Logansport Pharos-Tribune from Logansport, Indiana on January 14, 1898 · Page 17
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January 14, 1898

Logansport Pharos-Tribune from Logansport, Indiana · Page 17

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Logansport, Indiana
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Friday, January 14, 1898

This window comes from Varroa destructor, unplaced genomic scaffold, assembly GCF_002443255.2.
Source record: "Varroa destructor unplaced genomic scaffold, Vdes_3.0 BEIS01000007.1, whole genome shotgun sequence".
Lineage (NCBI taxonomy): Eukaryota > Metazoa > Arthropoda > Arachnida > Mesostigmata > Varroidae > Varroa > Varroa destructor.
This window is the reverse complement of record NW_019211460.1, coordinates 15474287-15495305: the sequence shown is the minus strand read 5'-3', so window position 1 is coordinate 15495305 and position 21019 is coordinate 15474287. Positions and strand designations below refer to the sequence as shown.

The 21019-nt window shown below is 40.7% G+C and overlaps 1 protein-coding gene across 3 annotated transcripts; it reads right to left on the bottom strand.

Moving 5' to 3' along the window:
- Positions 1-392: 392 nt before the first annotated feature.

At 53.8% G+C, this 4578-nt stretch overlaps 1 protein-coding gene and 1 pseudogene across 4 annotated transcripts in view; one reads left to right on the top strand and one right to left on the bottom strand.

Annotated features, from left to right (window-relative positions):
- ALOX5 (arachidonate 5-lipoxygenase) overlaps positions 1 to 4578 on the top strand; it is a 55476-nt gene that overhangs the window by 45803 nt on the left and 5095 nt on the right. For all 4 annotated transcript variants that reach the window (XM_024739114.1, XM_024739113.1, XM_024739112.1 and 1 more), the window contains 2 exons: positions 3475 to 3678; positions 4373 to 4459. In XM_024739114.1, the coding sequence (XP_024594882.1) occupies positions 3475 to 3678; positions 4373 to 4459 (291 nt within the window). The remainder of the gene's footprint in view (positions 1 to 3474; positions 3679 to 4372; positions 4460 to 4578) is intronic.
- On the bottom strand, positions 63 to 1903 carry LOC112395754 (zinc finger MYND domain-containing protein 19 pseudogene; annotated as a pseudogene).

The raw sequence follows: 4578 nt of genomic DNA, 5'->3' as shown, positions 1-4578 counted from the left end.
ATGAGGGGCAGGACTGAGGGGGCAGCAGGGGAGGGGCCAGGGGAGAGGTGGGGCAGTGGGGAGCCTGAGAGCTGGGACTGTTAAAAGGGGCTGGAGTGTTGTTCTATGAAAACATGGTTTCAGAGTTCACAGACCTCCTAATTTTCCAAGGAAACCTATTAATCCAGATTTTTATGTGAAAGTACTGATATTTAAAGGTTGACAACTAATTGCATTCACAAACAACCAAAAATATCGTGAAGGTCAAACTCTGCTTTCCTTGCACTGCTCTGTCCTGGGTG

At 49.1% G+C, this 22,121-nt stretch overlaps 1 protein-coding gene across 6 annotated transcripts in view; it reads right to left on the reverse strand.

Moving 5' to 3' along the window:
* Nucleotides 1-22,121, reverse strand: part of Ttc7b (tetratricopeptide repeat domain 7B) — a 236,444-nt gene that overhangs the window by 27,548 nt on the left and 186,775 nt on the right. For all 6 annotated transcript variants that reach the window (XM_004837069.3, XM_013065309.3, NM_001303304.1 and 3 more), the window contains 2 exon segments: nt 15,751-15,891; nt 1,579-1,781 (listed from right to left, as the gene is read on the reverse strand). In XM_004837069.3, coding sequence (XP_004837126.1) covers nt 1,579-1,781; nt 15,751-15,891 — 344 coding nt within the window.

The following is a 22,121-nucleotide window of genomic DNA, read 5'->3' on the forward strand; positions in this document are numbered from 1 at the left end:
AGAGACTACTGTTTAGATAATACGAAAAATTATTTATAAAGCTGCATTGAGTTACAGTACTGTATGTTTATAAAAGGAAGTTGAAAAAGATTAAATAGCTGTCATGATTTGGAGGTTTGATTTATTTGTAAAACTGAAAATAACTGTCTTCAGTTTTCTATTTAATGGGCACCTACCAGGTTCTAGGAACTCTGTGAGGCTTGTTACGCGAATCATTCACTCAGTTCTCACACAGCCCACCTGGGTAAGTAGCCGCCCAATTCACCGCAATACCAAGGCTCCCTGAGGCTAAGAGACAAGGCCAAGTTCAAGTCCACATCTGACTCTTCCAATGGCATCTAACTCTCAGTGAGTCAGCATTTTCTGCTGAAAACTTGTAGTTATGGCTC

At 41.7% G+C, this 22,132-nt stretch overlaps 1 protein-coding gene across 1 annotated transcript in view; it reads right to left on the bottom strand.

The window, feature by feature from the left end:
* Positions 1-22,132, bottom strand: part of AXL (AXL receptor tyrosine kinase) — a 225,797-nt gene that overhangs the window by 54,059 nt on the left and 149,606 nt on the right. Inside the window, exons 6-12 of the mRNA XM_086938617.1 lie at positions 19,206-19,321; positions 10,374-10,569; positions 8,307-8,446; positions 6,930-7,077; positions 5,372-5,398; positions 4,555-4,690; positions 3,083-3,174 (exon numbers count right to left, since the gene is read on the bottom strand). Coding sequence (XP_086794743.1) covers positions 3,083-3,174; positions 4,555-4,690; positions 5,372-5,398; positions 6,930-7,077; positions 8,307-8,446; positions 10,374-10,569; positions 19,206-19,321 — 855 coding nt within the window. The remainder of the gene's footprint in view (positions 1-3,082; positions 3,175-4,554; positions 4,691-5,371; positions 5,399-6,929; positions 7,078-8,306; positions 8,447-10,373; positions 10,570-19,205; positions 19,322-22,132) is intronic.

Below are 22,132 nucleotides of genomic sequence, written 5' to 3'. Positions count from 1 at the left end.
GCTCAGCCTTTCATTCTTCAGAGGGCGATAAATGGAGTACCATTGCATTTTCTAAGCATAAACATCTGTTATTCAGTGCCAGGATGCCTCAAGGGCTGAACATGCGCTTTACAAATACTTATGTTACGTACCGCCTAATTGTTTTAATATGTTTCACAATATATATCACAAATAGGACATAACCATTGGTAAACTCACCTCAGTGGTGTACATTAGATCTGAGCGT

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THE LOGANSPORT PHAROS. •' YEAB. FRIDAY EVENING. JANUARY 14. 1898 NO 64. Our Great January Sales ARE NOW IN FULL SWING. Eager buyers have flocked around our Linen, Silk, Dress Goods and Muslin Underwear counters; where choice selections at sharp reductions have called them. We can't begin to tell you of the many attractions, which here awaits you. Come look for yourself, we'll assure you of a half hour well spent. Qur 18th. Annual Remnant and LJNRN SALE Is proving the' success we predicted-—They're different. 409 and 411 Bdwy. Through to Wall St. 306 Fourth. '*, Hiinna's Enemies; to Carry the Struggle Right Up to 1:he United States Senate. BASE THEEE CONTEST Otf BKE3EET- Use Logan Mill- Jog Co.'s Flours PATENT AND AUTOMATIC. Flours are the Purest and of Highest Grades on the Market THEM FITS. That's what you'll get if I make your clothes . I'm making- Fall Suits and Overcoats to order from $16 to $40.00 ............. G. Tucker. Tailor, 4th and Broadway. Dole Is Coining to See Us About It. B'onolulu, Jan. 6, via San Francisco, Jan. .'14. — President Sanford B. Dole leaves for Washington by the steamship Peru on the 8th inst. The chief executive of this country journeys to the capital of the United States for the purpose of consulting with the administration there on the subject of annexation of these islands to the greater republic. J?una Miners Go to Work Again. Pana, Ills., Jan. 14.—After one month's shut down cm account of incorrectness of scales and differences between operators and miners resulting 1 there- from the Penwell Coal ilining company, mines have resumed operations. Til differences between the company and men have been satisfactorily adjusted. Another Intfr^sr2vnal Incident Closed. London, Jan, 14.—The authorities have decided to recognize the question of "diplomatic privileges" Jn the case of Spencer Eddy, secretary of United States Ambassador Hay, and J. E. White, son of Henry White, who were recently charged at the Maidenhead county court on summonses with riding bicycles on sidewalks, and their prose- °ution will be dropped. ABBREVIATED~TELEGRAMS, Can THE. TAILOR! Suit You in Style and Prices. THOMPSON'S HERB TEA . . .FOR THE.. . Blood, Stomach Liver and Kidneys Composed of Roots, Herbs, Leaves and Barks. A GUARANTEED CURE ... FOR ... Dyspepsia, Biliousness, Liver and KIdntj\ Complaints, Rheumatism, Neuralgia, Catarrh, Nervous Debility, Sick Headache, loss of Apipetite, Blotches, Pimples. Scrtfnh, Erysipelas. Salt Rheum,* Eczema, Weak Back, Fever Agme and all other Diseases arising from "Impurities of the Blood or Derangement of the Nervous System. Price 25 Cents, PFIEPARED BY THE THOMPSON HERB TEA CO. NEW YORK. The inventory of the estate of George M. Pullman shows its value at $7,600,000. The dealers in single lines of goods in Denver are combining against the department stores. Proprietors of fifteen clothing stores in LaCrosse, Wis., have agreed to early Closing during the year 1S98. Miss Grace Anson, daughter of the noted base ball player, was married, at Chicagro Wednesday to Walter H. dough. Thirty-five men direct from Dawson City havearrive'd in Seattle.They brought down 5100,000 in gold dust, less than $3,000 apiece. The Stevenson block at Ilussellville, Ky., was burned. George Collins, fireman, was caught under a falling wall and crushed to death. The executive commitee of the League of American Municipalities has decided to hold the next convention in Detroit on Aug. 1 to 4 inclusive. There has been a tax riot at Boriavi, near Nariad, in the Gujarat district, India. A collector wa=> seriously injured and five sepoys were killed. The gold yield of Australia for the month of November last was as follows: Queensland, 7S.O:M ounces; West Australia, in,040: Victoria, 70,177. The body of Murderer W. T. H. Durrani: was cremated at the crematory of Reynolds & -Van Nuys at Altadele, near Los Angeles, Cal., yesterday. James P. Brennan. a wealthy farmer from Columbus. Wis., has gone to Chicago to search for two sisters -whom he has not seen for forty-two years. John Bowie, a pioneer of Manistee, Mich., died after an illness of several years. For years he was president of the Manistee Iron Works company. Poker playing- among the students of the Western Pres%terian Theological seminary, in Ridge avenue, Allegheny, has caused trouble in that institution. B, A. Sprecher, a banker of Portage, Wis., and once representative of congress in a Wisconsin district, was found Tom Campbell Sues the OhSo State Journal for Libel and Wanis $100,000—Senate Committee Subpoenas Hanna and Other ]>*<iers to Testify as to the Alleged Corruption—Mason's Seat as Speaker Getting Uueusy—Populist Party Js Split. Columbus, O., Jan. 14.—Hanna. and the members of the legislature went home yesterday. All will return by Tuesday next. The leaders on both sides are still here preparing for another fight next week. The opposition to Eanua was defeated in his election, but it proposes to fight now against him being seated for the long term. His enemies say that they have not the time to interfere on the short term, but they will press the bribery charges, asi such charges were pressed on Henry B. Payne fourteen years ago, to the United States senate. Subpoenas hare been issued for Hanna, Dick, Hollenbeck,Boyee and others, to appear before the senate committee next Tuesday night; Libel suits have been brought against several Republican papers for damages in connection with the bribery charges, notably one by T. C. Campbell for ?100,000 against the Ohio State Journal. Wants the Bribery Inquiry Pushed. Among the managers for Hanna still here and to remain till the investigation is completed is. Hon. E. G. Rathbone, who says he wants the bribery investigation pushed to the frtt ditch. He says those who were in that business are raising the cry against others, and that the investigation will show who isi guilty and who is being persecuted as well as slandered. While the senate committee of which Burke is chairman began its investigation yesterday, the house committee will not be appointed till next Tuesday. The Otis resolution was adopted in the house yesterday, but Speaker Mason wanted time for the selection of the five men to do the Investigation. Slason Preparing: lor a. Fall. As Speaker Mason is anticipating an attempt to oust him he is disposed to confer with the members before naming the house committee,. In the standing committees announced by Speaker Mason yesterday it was seen that he {rave the Republicans who voted for Hanna good places. But it is said that the latter will not accept the olive branch and a majority has signed a document to oust Mason and the other officers. Speaker Mason has never inir'-ed a moment out of his chair during the^ sessions of the past two weeks. As speaker pro tern Griffith is now with the Hanna members Mason knows that in his absence a resolution would be offered and adopted to reorganize the house. Reorganization May Raise a Row. As Mason will refuse to recognize any one offering- such a resolution there are those who expect violence in the house before the" proposed reorganization is effected. Mason was very arbitrary la his rulings yesterday and the Republican members are ready to resort to desperate efforts next week for reorganization. As the fusion Republican members from Cincinnati were assure.d of support on the Republican side for certain bills- for the reorganization of their city their support, with the exception of Otis, is counted on in displacing Mason. The Democratic side is depended on to support the Cincirmat bills in any event. Foraker Congratulates the Winner, Almost another thbusand congratulatory telegrams were received for Hanna against yesterday and forwarded to him at Cleveland. They include his colleagues in the senate, including Foraker, who wired: "I congratulate you not only upon your -election, but also upon your happy remarks to the gen- assembly;"' Some of these con- fusion, Consummated at St. I-ouls in Toss. The referendum committee appointed is as follows. Di.von of Missouri, Tracey of Texas, Reynolds of Illinois, Matsinger of Indiana and McGregor of Georgia. _____ He Questions Undsay's Democracy, Frankfort, Ky., Jan. 14.—Representative Saunders, Democrat, of Union county, yesterday introduced a resolution in the house of representatives Questioning the Democracy of United States Senator William Lindsay, and asking his resignation." The resolution was referred to the committee on petitions and grievances by a viva voce vote, which disposes of ir for all time. The resolu- ti3t recites the fact that Lindsay has voted against the Democratic party as represented by Bryan and the Chicago platform and calls upon him to resign as he no longer represents the party that elected him. NATIONAL UNITED MINE WORKERS. No Business of Importance Except to Complete Klectlon of Officers. Columbus, O., Jan. 14.—Almost the entire day was spent by the national convention of the United iline Workers of America in electing officers. Outside of this no business of importance was transacted. John Mitchell, of Illinois, was elected vice president; W. C. Pearce, of Ohio, was re-elected secretary without opposition. There were forty-eight candidates for the six positions or. the executive board and the vote was so close that the result was not announced. The following delegates were elected to the American Federation of Labor: M. D. Ratchford and T. L. Lewis, of Ohio; John M. Hunter, of Illinois, and John Fahey, of Pennsylvania. David Ross, commissioner of labor of Illinois, addressed the convention. He advised the miners to demand an advance at the joint conference with the operators. Both sides, he said, would have to make concessions, however, to secure an adjustment of wages, The delegates to the convention have decided to leave Sunday morning for Chicago to attend the joint convention. The scale committee has not yet formulated its report and it is being awaited with a great deal of interest by the delegates. It will embody the demands to be made at the joint convention. A demand of 10 cents per ton advance is generally favored. Opposed to Putting Cp More liars. Chicago, Jan. 14.—Officers of 150 German societies of Chicago have mailed an extensively-signed circular to every member of congress protesting against any legislation which will restrict immigration. The letter, in addition to the names of representatives of German societies is signed by the editors of a number 1 of German, Irish, Swedish, Italian and other newspapers published here. The letter says in one place: "We shall oppose the renomination and reelection of all members of congress who vote for the further restriction of imml- i gration." Michigan I.aud Sale Statistics. Lansing, Mich., Jan. 14.—The fifty- fifth annual report of the commissioner of the state land office shows that the total number of acres^ of land held by the state is 792.279.84. The total number of acres sold during: the year was 9,- 14S.31; number of acres of swamp lane licensed, 3,056.20; number of acres ol tax homestead land entered, 56,689,69 total, 71.S94.20. This/left a total of 720,- 3S5.64 acres subject to sale and homestead entry at the close of the year. MORE DISTURBANCE AY HAVANA. He Thinks Hanna's Telegram to the President a Wonderful Composition. CEtnciSBS TEE SESTTLT IS OHIO. dead in his bed from aneurism of the heart. A force of expert operators has begun the work of shearing the 50,000 sheep at present penned in the yards of the Chicago, Burlington and Quincy railroad at Montgomery, His, The shears used are operated by steam power. Miss Jessie Pranks and Miss Sarah. Swishes, aged each, about 20 years, who left their homes at Elwood, lud., three -weeks since, ostensibly for the purpose of -visiting Cincinnati relatives, have •written from Portland, Ore,, that they were en route to Alaska te search, tor eral gnitulatory telegrams continue to denounce "traitors" in the severest language. At the jollification meetings in some counties the resignation is demanded by resolution of Charles L. Kurtz as the Ohio member of the Republican national committee. Tippecanoe Club Taken Action. Cleveland, Jan. 14.—The Tjppecanoe club last nig-ht adopted resolutions asking Senator Eurke, Representatives Bramles- and Mason, Mayor McKisson and Corporation Counsel Norton, who were active in opposing the candidacy of Senator Hanna. to resign. Mayor MoKisson made a speech In which he re-fused to resign. The directors will be asked to expel the five members. SPLIT IN THE POPULIST RANKS. HiddIe-of-the-Koa<i<:r» Cut Loose from the Other Winjr of the Parry. St. Louis. Jan. 34.—A new party was fiorn last, night in the conference of the Populist?, and named the People's party. The People's paro" proposes to go it alone. It has severed all connections with the nationaJ Populist committee and made all arrangements for administering- its own estate without the aid or advice of any outside party. "With a few exceptions l:he delegates declared themselves unequivocally in favor of going it alone in the future. The referendum system was most highly complimented, and re-commended for use among- the middle-of-the-roaders inset- tLIng matters of national importance to tlie order. There was a. practical agreement among- the delegates that a national presidential convention should be held this year. The entire afternoon and evening was spent ia lengthy discussion aiafi it was not until a late hour last m'ght that the mode of procedure for future action was agreed upon. Finally ». report -was adopted in favor of euttine iooge from the F,oDulists owing to. Sb* : Loyalists Raise Another Mob Against an ; - Objectionable Newspaper. Havana, Jan. 14.—About noon yesterday a crowd gathered in front of the offices of El Diario de la Marina shouting "Death to Djario," General Aroulas used the regular troops to restore order and to compel the dispersal .of the crowd, which kept up a continuous shouting on the streets near Central park. These people accuse El Diario.de la Marina of being responsible ,for all the attacks made upon army officers and Spanish residents in the island. They say that La Discussion and El Rcconcentrado received their cue from El Diario. A man selling El Diario was shot in the arm. All classes commend the authorities for avoiding unnecessary force or violence in the use of the soldiery and the police. Havana, Jan. 14.—There is no foundation whatever for the rumor that United States Consul General Fltzhugh Lee met with violence during the disturbances Wednesday night or yesterday. During the height of the uproar Wednesday evening he walked about freely in Central park and in front of the Hotel Inglaterra. Yesterday he attended to official business as usual. Last evening, when this dispatch was sent he was dining at the Hotel In- S'.aterra. DUr oin Legislative Koten. Spring-field.Ills.,- Jan. 14.—The senate hold a brief session; There was practically DO business transacted. An adjournment to today was taken, but there will be no session except tie presence of a courle of members to adjourn over to Monday evening. In fact neither house did a tap of work yesterday, an early adjournment being taken to give the revenue law-makers a chance to agree on a bill.-The house sub-committee on revenue was in sessionaBday drafting a new revenue bill, but it is not probable that the work will be completed before next week. Illinois Civil Service Xaw, Chicago, Jan. 14.—Chief Justice Fuller, of the United States supreme court, has issued a writ of error in the civil service ait recently passed upon by the Illinois supreme'court, and granted a super- sedeas. This action nullifies the recent decision of the Illinois supreme court until a hearing'on the question of the constitutionality of the civil service act has been had before the United States lupreme court. It is a victory for the .nt£-civil service reformers, and mis- ains the exemption of a large number of offices fro"3 the operation of the civil ervice law. Tliloks Ji * Wonder the Republican. Paity Lives IVhere God Reigns — »iv Yorker Replies to the Missourlnu—Ohio Senator a Baffler of Political BOSMW. Ho S»yii— Senators Continue t« Wax Eloquent Ov*r tlie Annexation of Hawaii. Washington, Jan.. 14.—The house yesterday completed the consideration oJ the agricultural appropriation bill in committee of the whole, and then adjourned upon the motion of those opposed to the printing of another edition of the famous "horse book." There was the annual fight, over the question, of free seed distribution to the farmers, but the effort to strike out the appropriation ($130,000) failed as usual, the Majority agralnst it yesterday being 136. One of the important amendments adopted provided for the inspection of horse meat for export purposes in the same way that the meat of cattle a.nd other animals is now Inspected. During: the debate some criticism of the proceedings in the senatorial election in Ohio from DeArmond called forth a. warm defense of Hanna from Mahany (Rep.) of New York, Something He Cannot Understand. When DeArmond got the floor he began his criticism by reading the telegram sent by Hanna to President MeKinley: "God reigns, and the Republican party stil! lives." The telegram, said he, was unique. That God reigraed there was no room to doubt; therefor* the latter clause of the telegram was the more wonderful. With cutting irony he proceeded to read and comment on some of the telegrams of congratulation sent to Hanna from this city, including those of President McKinley. Senator Haivley and others. Commenting; on the president's telegram lie asked how the return of Hanna could be beneficial to the country, save in an example to be avoided. He said in the course of his remarks that Hanna was the truest, best exponent and representative of modern Republicanism. 31 Hliany Replies 3o DeArmond, DeArmond's remarks brought Mahany to his feet. In a brief speech he replied to the remarks of the M!s- sourian. "In 1S92," said he, "the American people witnessed the spectacle of the Democratic parly meeting- in its national convention a.nd despite the unanimous protest of New York state nominating: for the presidency of the TTnUed._S£ai£2 a man repudiated by his own commonwealth. It was the bosses of the Democratic party who "perpetrated this outrage upon the rank and file of the Democratic masses." Then with denunciation of Cleveland the speaker declared that the bosses ha<J formed a -Wo'l to "Syndicate the presidency, when Hanna blocked their plans. The presidency at that time WB.S sure to go Republican, because "the conscience of the Democratic party had risen up and hurled down to oblivion Cleveland and Clevelandism." Cannon LikeR Treachery Rebuked. Cannon of Illinois expressed his gratification over the election of Hanna. It was a triumph of the majority arid of political honesty. He did not believe, tie said, that any gentleman on the other side could rise and place his hand on. his heart and honestly say that he was not glad treachery, had been rebufeed. ONLY "PBELIStrNARY REMARKS." Which Opens a LlrniUes* View of tho Debate on Annexation. Washington, Jan. 14.—The senate did not make great progress with the Hawaiian annexation treaty yesterday. Several speeches were delivered, but in every instance the speakers announced that their remarks-were merely prelim- nary to what \hej^ steuld say before the close of the debate>-.Th«rexecutive session opened with White on the floor, but Stewart interrupted and others.cut he California senator out of the discussion. Those who spoke were Stewart. Frye and Morgan. Stewart supported he treaty and was the first senator to discuss the question of sugar In connection with the subject. He said all he islands had reached their lirnlt In he production of sugar and for this eason the producers of beet sugar and :ane sug-ar need not be alarmed. He said there were many natives of lawaiian in California and that they vere well regarded there. White fnter- vere well regared there. White interrupted to ask why if the Kaiiakas were so well thought of they had not been consulted on the. Question flf (Oontlnned on Fourth Pm««.) Rvyil ni»lff« the food pare. *» mnn AbMinttbrftini